Perspective | Published:

Achievement of Paris climate goals unlikely due to time lags in the land system

Nature Climate Changevolume 9pages203208 (2019) | Download Citation

Abstract

Achieving the Paris Agreement’s aim of limiting average global temperature increases to 1.5 °C requires substantial changes in the land system. However, individual countries’ plans to accomplish these changes remain vague, almost certainly insufficient and unlikely to be implemented in full. These shortcomings are partially the result of avoidable ‘blind spots’ relating to time lags inherent in the implementation of land-based mitigation strategies. Key blind spots include inconsistencies between different land-system policies, spatial and temporal lags in land-system change, and detrimental consequences of some mitigation options. We suggest that improved recognition of these processes is necessary to identify achievable mitigation actions, avoiding excessively optimistic assumptions and consequent policy failures.

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Additional information

Journal peer review information: Nature Climate Change thanks Richard Houghton and Monica Di Gregorio for their contribution to this work.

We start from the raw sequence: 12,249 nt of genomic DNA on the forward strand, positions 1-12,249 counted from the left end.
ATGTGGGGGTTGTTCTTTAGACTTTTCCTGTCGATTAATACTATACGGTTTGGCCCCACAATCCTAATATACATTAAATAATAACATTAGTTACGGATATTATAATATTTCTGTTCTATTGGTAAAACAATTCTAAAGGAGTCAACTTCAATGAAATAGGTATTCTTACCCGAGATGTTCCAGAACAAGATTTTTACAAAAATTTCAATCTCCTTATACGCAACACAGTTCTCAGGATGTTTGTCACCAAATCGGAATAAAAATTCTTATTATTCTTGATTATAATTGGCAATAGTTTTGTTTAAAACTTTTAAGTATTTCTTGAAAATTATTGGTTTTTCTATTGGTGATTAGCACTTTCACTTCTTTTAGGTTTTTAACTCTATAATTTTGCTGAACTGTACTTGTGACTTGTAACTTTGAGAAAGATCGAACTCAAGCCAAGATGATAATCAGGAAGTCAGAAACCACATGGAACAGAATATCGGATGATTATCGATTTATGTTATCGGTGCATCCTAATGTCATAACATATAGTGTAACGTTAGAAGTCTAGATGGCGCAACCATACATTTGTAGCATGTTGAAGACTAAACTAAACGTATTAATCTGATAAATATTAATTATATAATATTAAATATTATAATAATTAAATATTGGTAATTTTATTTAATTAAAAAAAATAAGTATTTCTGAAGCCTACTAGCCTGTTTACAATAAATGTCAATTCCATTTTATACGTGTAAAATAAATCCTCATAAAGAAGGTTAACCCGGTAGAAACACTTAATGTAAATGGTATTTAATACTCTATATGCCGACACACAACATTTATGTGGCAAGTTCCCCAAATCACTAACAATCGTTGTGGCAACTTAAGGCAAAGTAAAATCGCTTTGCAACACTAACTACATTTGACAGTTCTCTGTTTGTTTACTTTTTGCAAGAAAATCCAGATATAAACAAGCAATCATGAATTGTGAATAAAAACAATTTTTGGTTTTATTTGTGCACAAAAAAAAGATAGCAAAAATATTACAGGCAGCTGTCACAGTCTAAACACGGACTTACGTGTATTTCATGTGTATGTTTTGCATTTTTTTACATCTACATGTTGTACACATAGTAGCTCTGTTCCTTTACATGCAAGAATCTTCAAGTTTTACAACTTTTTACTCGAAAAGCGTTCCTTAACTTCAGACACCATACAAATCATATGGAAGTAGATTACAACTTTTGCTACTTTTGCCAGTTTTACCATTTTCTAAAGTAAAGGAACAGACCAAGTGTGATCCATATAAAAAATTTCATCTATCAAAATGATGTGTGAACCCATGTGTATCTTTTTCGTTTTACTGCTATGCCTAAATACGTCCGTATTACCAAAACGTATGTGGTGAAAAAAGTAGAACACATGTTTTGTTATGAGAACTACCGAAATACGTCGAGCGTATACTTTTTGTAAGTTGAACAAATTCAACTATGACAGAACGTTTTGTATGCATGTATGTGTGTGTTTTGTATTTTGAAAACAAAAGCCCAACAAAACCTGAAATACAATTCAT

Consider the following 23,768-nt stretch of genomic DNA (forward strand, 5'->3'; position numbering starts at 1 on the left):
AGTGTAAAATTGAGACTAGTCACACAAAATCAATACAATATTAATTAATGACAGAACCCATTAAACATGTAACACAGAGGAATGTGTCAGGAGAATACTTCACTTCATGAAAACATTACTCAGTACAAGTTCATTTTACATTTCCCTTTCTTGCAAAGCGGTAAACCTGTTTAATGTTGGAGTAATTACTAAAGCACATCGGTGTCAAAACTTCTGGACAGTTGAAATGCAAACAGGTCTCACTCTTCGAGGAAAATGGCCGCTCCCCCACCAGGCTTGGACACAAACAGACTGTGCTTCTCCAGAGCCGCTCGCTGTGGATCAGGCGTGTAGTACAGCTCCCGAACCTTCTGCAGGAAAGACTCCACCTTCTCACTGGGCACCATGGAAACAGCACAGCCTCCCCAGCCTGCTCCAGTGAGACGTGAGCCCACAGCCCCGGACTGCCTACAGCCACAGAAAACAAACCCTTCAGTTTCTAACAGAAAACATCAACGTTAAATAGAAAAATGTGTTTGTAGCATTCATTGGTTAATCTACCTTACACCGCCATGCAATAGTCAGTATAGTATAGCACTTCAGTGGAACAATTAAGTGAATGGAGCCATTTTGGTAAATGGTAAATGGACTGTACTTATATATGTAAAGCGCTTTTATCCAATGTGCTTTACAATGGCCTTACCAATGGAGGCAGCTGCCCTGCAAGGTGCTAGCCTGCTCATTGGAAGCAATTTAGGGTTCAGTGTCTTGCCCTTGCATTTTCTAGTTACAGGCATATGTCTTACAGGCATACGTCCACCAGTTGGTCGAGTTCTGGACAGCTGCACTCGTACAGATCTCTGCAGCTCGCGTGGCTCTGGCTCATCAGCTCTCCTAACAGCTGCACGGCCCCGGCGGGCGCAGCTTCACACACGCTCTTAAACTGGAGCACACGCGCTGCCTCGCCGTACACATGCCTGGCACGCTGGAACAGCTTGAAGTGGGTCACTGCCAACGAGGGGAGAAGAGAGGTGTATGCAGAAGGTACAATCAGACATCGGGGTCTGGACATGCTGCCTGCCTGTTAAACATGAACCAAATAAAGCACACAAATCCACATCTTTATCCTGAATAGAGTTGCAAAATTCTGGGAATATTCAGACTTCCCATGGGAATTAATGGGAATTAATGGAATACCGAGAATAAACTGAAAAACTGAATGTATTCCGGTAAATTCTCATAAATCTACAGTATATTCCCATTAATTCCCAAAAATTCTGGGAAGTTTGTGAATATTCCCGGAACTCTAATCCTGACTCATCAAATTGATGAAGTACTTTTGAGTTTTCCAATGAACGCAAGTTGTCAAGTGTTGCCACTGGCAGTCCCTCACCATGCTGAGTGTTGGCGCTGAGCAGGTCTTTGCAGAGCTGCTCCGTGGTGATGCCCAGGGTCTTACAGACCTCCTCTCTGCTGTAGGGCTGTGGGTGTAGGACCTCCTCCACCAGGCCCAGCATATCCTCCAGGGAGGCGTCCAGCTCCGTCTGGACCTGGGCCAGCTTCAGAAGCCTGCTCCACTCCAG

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Change history

  • 18 March 2019

    In the version of this Perspective originally published, the following ‘Journal peer review information’ was missing “Nature Climate Change thanks Richard Houghton and Monica Di Gregorio for their contribution to this work.” This statement has now been added.

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Acknowledgements

This research was supported by the Helmholtz Association, the UK Global Food Security Programme project Resilience of the UK food system to Global Shocks (RUGS, BB/N020707/1), and the EU Seventh Framework Programme projects LUC4C (grant no. 603542) and IMPRESSIONS (grant no. 603416).

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Affiliations

  1. Institute of Meteorology and Climate Research, Atmospheric Environmental Research (IMK-IFU), Karlsruhe Institute of Technology, Garmisch-Partenkirchen, Germany

    • Calum Brown
    • , Almut Arneth
    •  & Mark Rounsevell
  2. School of Geosciences, University of Edinburgh, Edinburgh, UK

    • Peter Alexander
    •  & Mark Rounsevell
  3. Global Academy of Agriculture and Food Security, The Royal (Dick) School of Veterinary Studies, University of Edinburgh, Edinburgh, UK

    • Peter Alexander
  4. Cranfield Water Science Institute, Cranfield University, Bedford, UK

    • Ian Holman

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C.B. carried out data and literature reviews, and wrote the manuscript with assistance from P.A., A.A., I.H. and M.R.

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The authors declare no competing interests.

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Correspondence to Calum Brown.

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https://doi.org/10.1038/s41558-019-0400-5